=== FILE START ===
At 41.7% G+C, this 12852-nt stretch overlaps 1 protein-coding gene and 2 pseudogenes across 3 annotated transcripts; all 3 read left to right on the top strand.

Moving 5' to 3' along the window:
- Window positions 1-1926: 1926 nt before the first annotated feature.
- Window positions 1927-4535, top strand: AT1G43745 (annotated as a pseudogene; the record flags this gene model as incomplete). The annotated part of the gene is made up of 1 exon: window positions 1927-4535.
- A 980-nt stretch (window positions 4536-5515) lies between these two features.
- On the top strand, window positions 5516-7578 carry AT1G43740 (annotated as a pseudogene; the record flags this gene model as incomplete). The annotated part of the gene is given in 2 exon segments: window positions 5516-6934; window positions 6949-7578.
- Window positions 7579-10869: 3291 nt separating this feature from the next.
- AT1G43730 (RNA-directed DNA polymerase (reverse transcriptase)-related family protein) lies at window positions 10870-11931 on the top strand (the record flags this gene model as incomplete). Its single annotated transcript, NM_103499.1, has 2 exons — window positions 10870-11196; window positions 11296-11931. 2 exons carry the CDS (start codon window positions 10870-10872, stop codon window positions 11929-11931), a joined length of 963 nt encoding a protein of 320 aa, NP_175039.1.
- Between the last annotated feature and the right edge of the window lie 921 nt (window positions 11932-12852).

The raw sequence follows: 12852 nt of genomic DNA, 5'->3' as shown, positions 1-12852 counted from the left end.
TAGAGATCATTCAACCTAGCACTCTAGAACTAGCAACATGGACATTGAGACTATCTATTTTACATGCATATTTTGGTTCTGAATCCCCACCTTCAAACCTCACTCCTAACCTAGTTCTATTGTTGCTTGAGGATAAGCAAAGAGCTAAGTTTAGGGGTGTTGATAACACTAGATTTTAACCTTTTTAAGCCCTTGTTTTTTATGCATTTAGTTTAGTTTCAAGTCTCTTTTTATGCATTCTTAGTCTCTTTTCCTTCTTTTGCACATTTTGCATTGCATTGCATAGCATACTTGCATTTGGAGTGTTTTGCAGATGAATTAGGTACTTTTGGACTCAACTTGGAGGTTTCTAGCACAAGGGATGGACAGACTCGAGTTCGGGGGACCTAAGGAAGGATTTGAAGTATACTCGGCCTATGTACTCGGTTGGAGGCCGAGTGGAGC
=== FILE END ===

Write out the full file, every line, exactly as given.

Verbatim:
At 41.7% G+C, this 12852-nt stretch overlaps 1 protein-coding gene and 2 pseudogenes across 3 annotated transcripts; all 3 read left to right on the top strand.

Moving 5' to 3' along the window:
- Window positions 1-1926: 1926 nt before the first annotated feature.
- Window positions 1927-4535, top strand: AT1G43745 (annotated as a pseudogene; the record flags this gene model as incomplete). The annotated part of the gene is made up of 1 exon: window positions 1927-4535.
- A 980-nt stretch (window positions 4536-5515) lies between these two features.
- On the top strand, window positions 5516-7578 carry AT1G43740 (annotated as a pseudogene; the record flags this gene model as incomplete). The annotated part of the gene is given in 2 exon segments: window positions 5516-6934; window positions 6949-7578.
- Window positions 7579-10869: 3291 nt separating this feature from the next.
- AT1G43730 (RNA-directed DNA polymerase (reverse transcriptase)-related family protein) lies at window positions 10870-11931 on the top strand (the record flags this gene model as incomplete). Its single annotated transcript, NM_103499.1, has 2 exons — window positions 10870-11196; window positions 11296-11931. 2 exons carry the CDS (start codon window positions 10870-10872, stop codon window positions 11929-11931), a joined length of 963 nt encoding a protein of 320 aa, NP_175039.1.
- Between the last annotated feature and the right edge of the window lie 921 nt (window positions 11932-12852).

The raw sequence follows: 12852 nt of genomic DNA, 5'->3' as shown, positions 1-12852 counted from the left end.
TAGAGATCATTCAACCTAGCACTCTAGAACTAGCAACATGGACATTGAGACTATCTATTTTACATGCATATTTTGGTTCTGAATCCCCACCTTCAAACCTCACTCCTAACCTAGTTCTATTGTTGCTTGAGGATAAGCAAAGAGCTAAGTTTAGGGGTGTTGATAACACTAGATTTTAACCTTTTTAAGCCCTTGTTTTTTATGCATTTAGTTTAGTTTCAAGTCTCTTTTTATGCATTCTTAGTCTCTTTTCCTTCTTTTGCACATTTTGCATTGCATTGCATAGCATACTTGCATTTGGAGTGTTTTGCAGATGAATTAGGTACTTTTGGACTCAACTTGGAGGTTTCTAGCACAAGGGATGGACAGACTCGAGTTCGGGGGACCTAAGGAAGGATTTGAAGTATACTCGGCCTATGTACTCGGTTGGAGGCCGAGTGGAGC